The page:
Undergraduate volunteers from the Department of Physics presented kid-friendly demonstrations at the annual Family Science Night at Franklin School, Corvallis, on January 24th.
The hands-on demonstrations focused on the electromagnetic spectrum, from invisible infra-red wavelengths to ultra-violet wavelengths, and everything in between. With an infra-red camera, kids could see through black plastic bags and discover warm hand prints on the table, and show their parents the heat leaks in a model house. At the other end of the spectrum, kids played with fluorescent markers and brought their artwork to life in a UV light box.
Many thanks to our undergraduate volunteers Rosemary Williams, Garrett Jepson, Christian Wood and Hunter Nelson.
Physics will attend several more Family Science Nights at local schools in the upcoming weeks.
Oksana Ostroverkhova, Professor of Physics at Oregon State University, and a leading expert on organic electronics, is the editor of the second edition of Elsevier Publishing Company’s “Handbook of Organic Materials for Electronic and Photonic Devices”. This 911-page handbook provides an overview of the materials, mechanisms, characterization techniques, and structure property relationships of organic electronic and photonic materials and describes the latest advances in the field. Oksana selected the topics, solicited contributions from the authors, and edited the entire book. and the result, at least a year in the making, is a comprehensive overview of a quickly-developing field.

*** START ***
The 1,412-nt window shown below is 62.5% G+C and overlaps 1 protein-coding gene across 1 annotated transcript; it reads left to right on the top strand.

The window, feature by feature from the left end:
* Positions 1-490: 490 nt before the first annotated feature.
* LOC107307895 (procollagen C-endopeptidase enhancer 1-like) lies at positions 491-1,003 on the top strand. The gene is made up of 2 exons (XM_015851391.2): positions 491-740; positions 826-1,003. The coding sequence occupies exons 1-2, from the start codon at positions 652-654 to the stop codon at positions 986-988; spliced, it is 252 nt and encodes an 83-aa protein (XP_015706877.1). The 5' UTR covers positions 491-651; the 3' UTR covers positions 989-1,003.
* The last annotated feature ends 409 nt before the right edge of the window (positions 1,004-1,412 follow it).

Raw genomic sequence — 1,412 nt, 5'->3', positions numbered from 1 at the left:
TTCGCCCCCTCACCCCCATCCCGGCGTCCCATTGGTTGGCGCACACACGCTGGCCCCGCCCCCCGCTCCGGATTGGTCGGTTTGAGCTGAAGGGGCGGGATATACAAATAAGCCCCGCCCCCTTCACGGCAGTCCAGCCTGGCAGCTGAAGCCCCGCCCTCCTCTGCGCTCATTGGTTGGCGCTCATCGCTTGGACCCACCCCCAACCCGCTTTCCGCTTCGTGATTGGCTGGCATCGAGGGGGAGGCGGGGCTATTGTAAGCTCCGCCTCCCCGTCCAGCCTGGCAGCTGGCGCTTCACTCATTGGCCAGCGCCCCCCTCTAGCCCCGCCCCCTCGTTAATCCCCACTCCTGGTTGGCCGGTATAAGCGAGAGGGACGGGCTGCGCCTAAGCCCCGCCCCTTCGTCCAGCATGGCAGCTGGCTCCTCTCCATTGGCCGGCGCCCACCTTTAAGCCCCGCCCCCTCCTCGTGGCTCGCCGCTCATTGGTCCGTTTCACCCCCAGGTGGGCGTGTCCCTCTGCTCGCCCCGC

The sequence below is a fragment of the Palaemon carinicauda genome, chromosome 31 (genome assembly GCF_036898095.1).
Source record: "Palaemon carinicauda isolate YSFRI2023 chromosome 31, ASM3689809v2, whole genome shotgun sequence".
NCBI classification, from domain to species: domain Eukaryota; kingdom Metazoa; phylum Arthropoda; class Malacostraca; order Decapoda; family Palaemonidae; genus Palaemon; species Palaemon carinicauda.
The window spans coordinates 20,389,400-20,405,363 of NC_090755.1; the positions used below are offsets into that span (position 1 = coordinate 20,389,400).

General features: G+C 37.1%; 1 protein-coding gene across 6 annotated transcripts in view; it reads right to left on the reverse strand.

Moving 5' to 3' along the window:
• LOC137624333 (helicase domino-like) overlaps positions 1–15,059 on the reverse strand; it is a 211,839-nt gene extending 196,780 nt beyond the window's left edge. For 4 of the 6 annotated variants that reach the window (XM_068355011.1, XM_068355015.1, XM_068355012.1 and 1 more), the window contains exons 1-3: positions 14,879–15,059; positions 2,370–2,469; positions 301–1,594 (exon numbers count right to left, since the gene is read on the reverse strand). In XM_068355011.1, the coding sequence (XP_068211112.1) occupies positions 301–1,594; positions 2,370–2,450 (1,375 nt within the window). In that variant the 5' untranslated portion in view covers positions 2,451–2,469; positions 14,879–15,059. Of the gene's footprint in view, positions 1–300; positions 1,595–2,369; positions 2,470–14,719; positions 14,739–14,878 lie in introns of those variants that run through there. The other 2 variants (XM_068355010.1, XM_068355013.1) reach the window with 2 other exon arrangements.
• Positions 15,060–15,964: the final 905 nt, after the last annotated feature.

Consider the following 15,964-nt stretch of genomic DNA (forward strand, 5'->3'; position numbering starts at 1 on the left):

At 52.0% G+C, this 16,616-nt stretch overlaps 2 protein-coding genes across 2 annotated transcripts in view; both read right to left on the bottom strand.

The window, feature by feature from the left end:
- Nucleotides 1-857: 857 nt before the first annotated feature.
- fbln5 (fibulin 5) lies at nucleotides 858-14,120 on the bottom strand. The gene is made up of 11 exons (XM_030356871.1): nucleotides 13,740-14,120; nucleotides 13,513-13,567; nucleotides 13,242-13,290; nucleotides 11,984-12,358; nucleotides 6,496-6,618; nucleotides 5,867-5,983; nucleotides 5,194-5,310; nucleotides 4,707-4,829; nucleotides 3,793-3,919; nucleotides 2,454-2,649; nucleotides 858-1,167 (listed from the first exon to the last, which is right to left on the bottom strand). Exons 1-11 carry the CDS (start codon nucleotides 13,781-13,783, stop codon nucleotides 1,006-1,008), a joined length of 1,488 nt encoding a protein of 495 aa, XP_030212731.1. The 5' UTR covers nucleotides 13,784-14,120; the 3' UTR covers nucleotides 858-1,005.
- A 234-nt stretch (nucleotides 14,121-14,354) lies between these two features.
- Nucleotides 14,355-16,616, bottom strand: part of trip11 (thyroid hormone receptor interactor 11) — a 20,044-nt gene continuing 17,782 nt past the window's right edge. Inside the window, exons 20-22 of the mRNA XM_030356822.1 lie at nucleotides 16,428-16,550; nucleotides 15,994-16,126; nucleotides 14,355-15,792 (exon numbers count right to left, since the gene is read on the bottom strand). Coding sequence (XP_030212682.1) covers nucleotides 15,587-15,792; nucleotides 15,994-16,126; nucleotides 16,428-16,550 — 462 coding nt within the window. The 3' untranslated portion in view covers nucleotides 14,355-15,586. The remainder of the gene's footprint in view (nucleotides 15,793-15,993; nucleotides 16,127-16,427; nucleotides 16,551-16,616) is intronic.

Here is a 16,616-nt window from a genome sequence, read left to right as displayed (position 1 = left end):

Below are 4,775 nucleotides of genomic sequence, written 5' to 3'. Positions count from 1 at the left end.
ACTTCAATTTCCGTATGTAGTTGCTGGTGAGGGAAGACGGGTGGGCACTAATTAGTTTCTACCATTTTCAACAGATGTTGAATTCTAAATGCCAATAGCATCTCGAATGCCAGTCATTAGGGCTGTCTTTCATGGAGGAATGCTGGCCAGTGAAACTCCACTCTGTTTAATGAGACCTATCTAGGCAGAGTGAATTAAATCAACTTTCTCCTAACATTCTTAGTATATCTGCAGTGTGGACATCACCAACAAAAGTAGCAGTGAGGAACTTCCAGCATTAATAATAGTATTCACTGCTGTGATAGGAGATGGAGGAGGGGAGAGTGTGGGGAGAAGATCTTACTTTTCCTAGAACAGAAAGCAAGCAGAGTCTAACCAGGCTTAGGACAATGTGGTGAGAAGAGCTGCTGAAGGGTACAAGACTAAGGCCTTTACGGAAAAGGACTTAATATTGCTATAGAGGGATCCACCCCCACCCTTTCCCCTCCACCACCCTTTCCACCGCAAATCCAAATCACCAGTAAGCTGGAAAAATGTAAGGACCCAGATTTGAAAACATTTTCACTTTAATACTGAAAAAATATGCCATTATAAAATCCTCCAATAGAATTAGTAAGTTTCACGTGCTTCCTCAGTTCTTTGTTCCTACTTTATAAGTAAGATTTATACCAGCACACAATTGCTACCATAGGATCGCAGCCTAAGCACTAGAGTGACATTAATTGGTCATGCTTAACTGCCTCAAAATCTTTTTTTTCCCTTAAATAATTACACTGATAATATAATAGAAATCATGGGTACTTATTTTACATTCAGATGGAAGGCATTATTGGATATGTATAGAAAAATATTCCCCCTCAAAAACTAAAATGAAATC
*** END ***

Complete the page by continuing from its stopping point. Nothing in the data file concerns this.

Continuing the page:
This is the second handbook that Oksana has edited. The first, “Handbook of Organic Materials for Optical and (Opto)Electronic Devices“, appeared in 2013 and was published by Woodhead Publishing. Oksana also wrote an extensive review of her own on a related topic that was published in Chemical Reviews in 2016: “Organic Optoelectronic Materials: Mechanisms and Applications”
Chemical Reviews 116, 13279 – 13412 (2016). This review is already her most highly cited publication from her time at Oregon State University.